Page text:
AFSCME's Free College Benefit Can Change Lives

Annie Jakacki
Annie Jakacki

Annie Jakacki has years of experience, but she still found herself getting repeatedly passed over for promotions at work because she lacked one thing: a college degree.

Before she got the job she has now leading an MSOCS home, she figures she probably applied and interviewed for it at least 10 times at different sites.

“I had been working out-of-class in that position for a very long time. I had the experience. I was already doing the job,” Jakacki says. “I’d get bypassed for someone who’s never done that kind of work before because they had a degree, even if the degree wasn’t in the field. It was a big blow.”

Jakacki, who serves on Council 5’s Executive Board, started looking into going back to school. But the cost was a stumbling block.

“I’m willing to do the work and I can do the work,” she says. “But I can’t take $30,000 and drop that on school. I didn’t qualify for any financial aid or grants. Everything would have to be out of pocket. It wasn’t really an option.”

When Jakacki learned AFSCME was offering a free online associate degree in the arts, business management, criminal justice or early childhood education at Eastern Gateway Community College, she signed up immediately. She joins more than 2,000 people who already have enrolled, and more than 5,000 who have applied.

The free college benefit applies to AFSCME members, retirees and their families. Family is defined as children (or step-children and in-laws), grandchildren and step-grandchildren, spouses, domestic partners and financial dependents.

“For this big of an expense to be completely paid for was almost too good to be true,” Jakacki says. “Taking the money piece out was a huge relief and a big motivator. Now I can finally do it and I have no excuses not to do it.”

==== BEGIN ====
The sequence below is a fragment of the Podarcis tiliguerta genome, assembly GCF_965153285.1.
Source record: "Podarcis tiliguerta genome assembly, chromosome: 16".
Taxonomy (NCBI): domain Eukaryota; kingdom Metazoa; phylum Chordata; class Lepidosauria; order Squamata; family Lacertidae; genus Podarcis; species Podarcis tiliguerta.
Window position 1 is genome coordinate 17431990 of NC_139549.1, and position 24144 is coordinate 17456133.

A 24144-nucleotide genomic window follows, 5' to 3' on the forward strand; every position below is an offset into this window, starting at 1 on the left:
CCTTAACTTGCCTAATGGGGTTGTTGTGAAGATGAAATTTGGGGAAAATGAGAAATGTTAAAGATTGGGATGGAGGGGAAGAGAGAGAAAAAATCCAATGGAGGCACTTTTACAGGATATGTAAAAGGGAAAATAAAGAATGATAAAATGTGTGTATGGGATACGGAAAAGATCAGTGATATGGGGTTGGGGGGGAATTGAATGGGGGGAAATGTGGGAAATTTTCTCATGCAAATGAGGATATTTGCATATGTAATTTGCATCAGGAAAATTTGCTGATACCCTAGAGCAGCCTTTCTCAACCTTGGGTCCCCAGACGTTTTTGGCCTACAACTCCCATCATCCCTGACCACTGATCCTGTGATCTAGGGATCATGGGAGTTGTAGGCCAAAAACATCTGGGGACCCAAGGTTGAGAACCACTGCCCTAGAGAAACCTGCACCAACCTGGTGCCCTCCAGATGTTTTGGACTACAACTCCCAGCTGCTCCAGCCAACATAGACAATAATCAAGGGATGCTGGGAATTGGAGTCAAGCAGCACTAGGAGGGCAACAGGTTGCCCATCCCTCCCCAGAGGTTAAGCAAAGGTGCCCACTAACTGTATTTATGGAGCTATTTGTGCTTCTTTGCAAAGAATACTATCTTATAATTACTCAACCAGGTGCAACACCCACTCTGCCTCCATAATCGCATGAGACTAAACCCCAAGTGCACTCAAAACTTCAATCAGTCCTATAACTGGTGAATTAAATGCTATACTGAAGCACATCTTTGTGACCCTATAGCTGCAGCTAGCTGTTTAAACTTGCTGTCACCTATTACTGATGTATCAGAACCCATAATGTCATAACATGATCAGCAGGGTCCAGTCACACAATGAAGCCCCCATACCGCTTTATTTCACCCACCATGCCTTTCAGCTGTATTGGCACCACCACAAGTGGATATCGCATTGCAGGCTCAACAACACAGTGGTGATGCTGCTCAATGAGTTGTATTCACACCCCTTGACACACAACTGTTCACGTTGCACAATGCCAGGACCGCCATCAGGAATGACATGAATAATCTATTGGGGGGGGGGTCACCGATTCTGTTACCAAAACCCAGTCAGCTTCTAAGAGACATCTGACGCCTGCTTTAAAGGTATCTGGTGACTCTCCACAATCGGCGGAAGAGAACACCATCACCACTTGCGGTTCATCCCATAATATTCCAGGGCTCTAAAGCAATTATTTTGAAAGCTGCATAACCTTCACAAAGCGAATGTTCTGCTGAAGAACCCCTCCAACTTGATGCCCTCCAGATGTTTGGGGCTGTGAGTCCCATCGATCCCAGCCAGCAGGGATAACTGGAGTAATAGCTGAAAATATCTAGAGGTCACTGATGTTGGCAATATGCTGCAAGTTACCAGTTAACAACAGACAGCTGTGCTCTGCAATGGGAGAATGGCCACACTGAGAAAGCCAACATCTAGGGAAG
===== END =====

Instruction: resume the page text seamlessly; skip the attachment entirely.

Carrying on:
Jeremiah Kasten
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Local 3607’s Jeremiah Kasten signed up right away, too. The sergeant at the Minnesota Correctional Facility in Faribault is working on his associate degree in criminal justice.

“Everybody talks about how you should go to college after high school. They make it a big priority,” he says. “But if you don’t know what you’re going for, it’s hard to put the money aside.”

Kasten had dreamed of going into the military, but a hole in his ear drum prevented him from enlisting. Instead, he went into the workforce right after high school, got married and had kids.

“For the time and debt I would incur, it didn’t make any sense to go to school,” he said. “The pay increase wouldn’t compensate for it. Now, with the free college benefit, it makes more sense. It’s one more achievement, one more high goal that I can say, ‘I did it.’”

In corrections, Kasten says, people can climb the ladder without a degree if they learn as much as they can about their facility, get involved and show they can do the job. Kasten likens it to a battlefield commission, where people who have the experience can be promoted on their merits.

But he says having a degree on top of that experience will provide him with more career options, opening doors to becoming a lieutenant or possibly going into case management.

He plans to stay in corrections, where he enjoys knowing he helps rehabilitate inmates.

“With corrections, to see all of a sudden a glistening of light in someone’s eyes, an awakening, it’s nice to see they’re really wanting to push forward. When they don’t come back, it’s really nice to see.”

Juggling going back to school with families and work isn’t easy. Add to that Kasten’s work starting a curling program for kids and Jakacki’s work as vice president and chief steward of AFSCME Local 607, and, and it can be downright challenging. But all of the classes are online, making schedules more flexible; coaching services are available to help students who are struggling.

Along with leading to more job opportunities, the program will enable Kasten and Jakacki to bring their new skills to their workplaces. Jakacki’s group home serves men coming out of the Minnesota Security Hospital in St. Peter, many of whom struggle with mental illness and developmental disabilities. Jakacki says her psychology class was a good refresher, and she thinks leadership classes will help her ensure her group home runs efficiently.

“It could really help people build confidence, especially in our line of work,” Jakacki says. “A lot of our AFSCME members are direct-line care workers. It’s a good way for some people to have confidence they just aren’t an entry-level employee.”

For Jakacki, a degree will prove she has the knowledge to do the job.

“It will just be more of a security thing, knowing if I’m going for a promotion, I have the degree to back up my experience,” she says. “I’ve got a son, and it’s good to show him I’m a little older getting my degree, but I’m still getting it. I’m always working to better myself, and it’s good for him to see that as well.”

Learn more about the AFSCME Free College Benefit here.